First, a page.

FDA approves NeuRx diaphragm pacing system for use in spinal cord- injured patients
The U.S. Food and Drug Administration (FDA) has approved the NeuRx Diaphragm Pacing System (DPS) for spinal cord-injured patients who are dependent on ventilators for breathing. The light-weight, battery-powered electronic DPS allows patients to breathe and speak more naturally, while eliminating the need for a power source and concern over power outages.
The system was developed over the course of 20 years through a joint research effort of physicians and engineers, primarily at University Hospitals Case Medical Center, Case Western Reserve University and Louis Stokes Cleveland Veterans Affairs Medical Center, all located in Cleveland. NeuRx DPS is manufactured commercially by Synapse Biomedical, Inc., based in Oberlin, Ohio.
DPS gained national attention in 2003 when University Hospitals Case Medical Center (UHCMC) surgeon Raymond Onders, M.D., implanted the system in actor Christopher Reeve. Dr. Onders is the director of minimally invasive surgery at UHCMC.
"This is a major step in improving the quality of life for patients who have spinal cord injuries and cannot breathe without the help of a ventilator," said Dr. Onders. "Based on testimonials that I've received from patients who have been in the clinical trials, DPS provides patients with a freedom of mobility that they never imagined. They've sent photographs or videos themselves parachuting from planes, sailing solo, or enjoying rides at amusement parks with their families; activities impossible to do with a ventilator."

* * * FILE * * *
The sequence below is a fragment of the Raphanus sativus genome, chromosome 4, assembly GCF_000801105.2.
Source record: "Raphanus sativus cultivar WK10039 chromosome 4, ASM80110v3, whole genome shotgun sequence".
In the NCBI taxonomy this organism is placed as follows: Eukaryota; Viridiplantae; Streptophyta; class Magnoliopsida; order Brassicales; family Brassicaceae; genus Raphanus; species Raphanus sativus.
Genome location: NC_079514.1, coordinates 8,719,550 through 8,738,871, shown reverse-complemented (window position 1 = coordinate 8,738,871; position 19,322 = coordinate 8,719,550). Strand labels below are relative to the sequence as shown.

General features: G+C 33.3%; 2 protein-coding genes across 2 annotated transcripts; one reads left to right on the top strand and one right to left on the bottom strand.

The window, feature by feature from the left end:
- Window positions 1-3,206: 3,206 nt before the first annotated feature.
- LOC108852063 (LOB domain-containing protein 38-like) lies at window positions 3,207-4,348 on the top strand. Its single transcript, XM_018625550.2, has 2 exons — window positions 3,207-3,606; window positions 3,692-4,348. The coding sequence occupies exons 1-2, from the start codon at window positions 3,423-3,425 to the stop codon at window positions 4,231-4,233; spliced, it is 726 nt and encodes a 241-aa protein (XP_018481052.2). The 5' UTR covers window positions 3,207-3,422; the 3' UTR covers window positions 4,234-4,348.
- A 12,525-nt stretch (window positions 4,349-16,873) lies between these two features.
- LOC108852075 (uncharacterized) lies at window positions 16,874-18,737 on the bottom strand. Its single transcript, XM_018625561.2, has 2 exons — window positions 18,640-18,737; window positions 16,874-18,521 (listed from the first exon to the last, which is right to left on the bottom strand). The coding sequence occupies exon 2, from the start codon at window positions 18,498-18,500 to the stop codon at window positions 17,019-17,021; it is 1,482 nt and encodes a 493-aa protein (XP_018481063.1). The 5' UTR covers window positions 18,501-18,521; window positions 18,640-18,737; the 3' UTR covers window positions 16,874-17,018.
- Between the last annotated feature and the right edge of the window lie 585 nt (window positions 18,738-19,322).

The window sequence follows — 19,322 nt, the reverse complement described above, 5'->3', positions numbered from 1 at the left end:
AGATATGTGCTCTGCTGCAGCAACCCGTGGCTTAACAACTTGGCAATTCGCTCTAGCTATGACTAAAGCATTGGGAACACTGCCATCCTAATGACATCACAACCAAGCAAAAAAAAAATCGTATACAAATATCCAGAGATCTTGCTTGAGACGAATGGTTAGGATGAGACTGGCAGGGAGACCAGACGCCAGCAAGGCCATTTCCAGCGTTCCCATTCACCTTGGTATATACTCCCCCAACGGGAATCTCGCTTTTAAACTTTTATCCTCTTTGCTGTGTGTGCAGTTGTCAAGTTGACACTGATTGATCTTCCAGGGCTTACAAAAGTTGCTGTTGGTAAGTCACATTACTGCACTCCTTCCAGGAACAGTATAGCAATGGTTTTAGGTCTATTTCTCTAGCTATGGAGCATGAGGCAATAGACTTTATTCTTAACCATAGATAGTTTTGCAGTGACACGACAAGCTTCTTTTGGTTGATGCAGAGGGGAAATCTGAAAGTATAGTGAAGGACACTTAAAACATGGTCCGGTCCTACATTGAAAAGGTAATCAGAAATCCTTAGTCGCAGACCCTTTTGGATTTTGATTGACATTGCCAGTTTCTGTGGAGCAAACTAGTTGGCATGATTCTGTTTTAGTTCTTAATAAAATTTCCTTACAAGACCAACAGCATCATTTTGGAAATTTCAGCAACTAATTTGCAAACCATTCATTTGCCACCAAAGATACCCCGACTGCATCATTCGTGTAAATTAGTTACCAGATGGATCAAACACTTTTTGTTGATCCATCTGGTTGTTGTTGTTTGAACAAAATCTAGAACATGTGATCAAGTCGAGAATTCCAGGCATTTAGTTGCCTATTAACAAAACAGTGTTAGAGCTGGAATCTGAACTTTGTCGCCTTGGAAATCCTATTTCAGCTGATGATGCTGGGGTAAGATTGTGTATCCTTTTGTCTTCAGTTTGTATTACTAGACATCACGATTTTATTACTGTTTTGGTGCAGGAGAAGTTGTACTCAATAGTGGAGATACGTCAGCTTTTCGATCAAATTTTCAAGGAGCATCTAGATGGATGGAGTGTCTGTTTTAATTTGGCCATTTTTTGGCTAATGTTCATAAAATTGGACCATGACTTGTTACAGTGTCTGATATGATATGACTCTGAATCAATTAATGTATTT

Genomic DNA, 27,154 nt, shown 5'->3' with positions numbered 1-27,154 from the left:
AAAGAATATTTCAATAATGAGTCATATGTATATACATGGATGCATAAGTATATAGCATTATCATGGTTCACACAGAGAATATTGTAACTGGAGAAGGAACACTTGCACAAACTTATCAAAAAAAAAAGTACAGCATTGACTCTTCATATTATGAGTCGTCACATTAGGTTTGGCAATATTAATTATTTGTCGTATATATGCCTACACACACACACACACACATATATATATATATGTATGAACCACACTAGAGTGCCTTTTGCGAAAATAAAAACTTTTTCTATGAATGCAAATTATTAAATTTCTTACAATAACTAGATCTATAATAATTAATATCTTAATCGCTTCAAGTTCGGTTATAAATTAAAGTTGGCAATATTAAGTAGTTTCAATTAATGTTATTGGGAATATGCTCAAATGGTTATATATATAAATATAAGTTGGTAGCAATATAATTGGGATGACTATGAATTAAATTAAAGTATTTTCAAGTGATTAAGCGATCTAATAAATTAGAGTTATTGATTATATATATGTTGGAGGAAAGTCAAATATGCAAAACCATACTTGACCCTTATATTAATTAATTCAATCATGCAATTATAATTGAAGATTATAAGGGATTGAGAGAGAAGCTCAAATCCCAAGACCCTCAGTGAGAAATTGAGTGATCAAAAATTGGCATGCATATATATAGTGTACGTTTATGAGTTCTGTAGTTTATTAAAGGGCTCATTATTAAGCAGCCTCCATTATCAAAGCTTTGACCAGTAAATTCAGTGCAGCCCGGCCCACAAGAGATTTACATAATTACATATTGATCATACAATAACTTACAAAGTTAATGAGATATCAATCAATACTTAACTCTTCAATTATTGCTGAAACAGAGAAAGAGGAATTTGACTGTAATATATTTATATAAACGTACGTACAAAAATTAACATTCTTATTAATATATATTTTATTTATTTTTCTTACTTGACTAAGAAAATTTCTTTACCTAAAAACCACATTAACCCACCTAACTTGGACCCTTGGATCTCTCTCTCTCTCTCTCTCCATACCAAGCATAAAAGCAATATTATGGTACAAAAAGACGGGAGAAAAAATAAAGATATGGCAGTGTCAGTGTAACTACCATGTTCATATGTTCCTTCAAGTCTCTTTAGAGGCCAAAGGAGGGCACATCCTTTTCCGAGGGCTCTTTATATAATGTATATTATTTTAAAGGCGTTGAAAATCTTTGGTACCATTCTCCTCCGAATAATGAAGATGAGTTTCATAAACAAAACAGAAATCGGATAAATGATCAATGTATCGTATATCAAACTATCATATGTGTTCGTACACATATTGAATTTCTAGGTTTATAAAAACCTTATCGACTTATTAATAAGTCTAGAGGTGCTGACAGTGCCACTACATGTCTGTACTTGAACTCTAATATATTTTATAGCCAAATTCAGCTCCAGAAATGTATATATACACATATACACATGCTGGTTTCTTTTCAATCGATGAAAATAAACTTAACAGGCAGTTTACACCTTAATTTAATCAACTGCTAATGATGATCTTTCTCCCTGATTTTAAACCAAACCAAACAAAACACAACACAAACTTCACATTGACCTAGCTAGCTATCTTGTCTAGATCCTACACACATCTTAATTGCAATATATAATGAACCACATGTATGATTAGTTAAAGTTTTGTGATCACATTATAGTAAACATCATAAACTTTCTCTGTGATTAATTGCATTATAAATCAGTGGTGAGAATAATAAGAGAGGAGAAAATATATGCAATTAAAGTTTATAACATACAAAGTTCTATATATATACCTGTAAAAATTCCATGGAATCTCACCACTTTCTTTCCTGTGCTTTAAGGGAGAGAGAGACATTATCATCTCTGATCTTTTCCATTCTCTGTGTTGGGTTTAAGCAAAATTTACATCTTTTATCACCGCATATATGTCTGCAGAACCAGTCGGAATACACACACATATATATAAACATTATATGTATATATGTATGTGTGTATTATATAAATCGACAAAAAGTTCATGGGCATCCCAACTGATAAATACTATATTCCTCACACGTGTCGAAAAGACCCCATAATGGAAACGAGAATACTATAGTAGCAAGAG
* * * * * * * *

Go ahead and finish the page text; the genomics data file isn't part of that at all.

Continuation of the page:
NeuRx DPS is a technology providing electrical stimulation to muscle and nerves running through the diaphragm, the major muscle involved in breathing. When stimulated by NeuRx DPS, the diaphragm contracts, allowing patients to breathe more naturally than having air forced into their lungs as a mechanical ventilator does.
FDA approval is based on 50 patients implanted with the system at hospitals in the United States and Canada, including UHCMC; Shepherd Center in Atlanta; Methodist Neurological Institute in Houston; and Vancouver General Hospital. Dr. Onders, a founder and shareholder of Synapse, trained all of the implanting surgeons. Dr. Onders will continue to oversee initial surgeries as regional trauma centers are certified to offer the system.
According to information from Synapse, in the DPS clinical trial, more than 50 percent of spinal cord-injured patients were able to completely eliminate their need fro mechanical ventilation.
The system is implanted through minimally invasive laparoscopic surgery. Patients and caregivers who want to find a doctor who can evaluate their case for possible treatment should visit www.synapsebiomedical.com
A clinical trial also is underway testing DPS with patients who have Amyotrophic Lateral Sclerosis (ALS), also known as Lou Gehrig's disease. This incurable and fatal neuromuscular disease is characterized by progressive muscle weakness. A pilot study demonstrated the feasibility of DPS to slow the decline of a ALS patients' respiratory function. UHCMC and several other sites in the United States are involved in the study.
Source: University Hospitals of Cleveland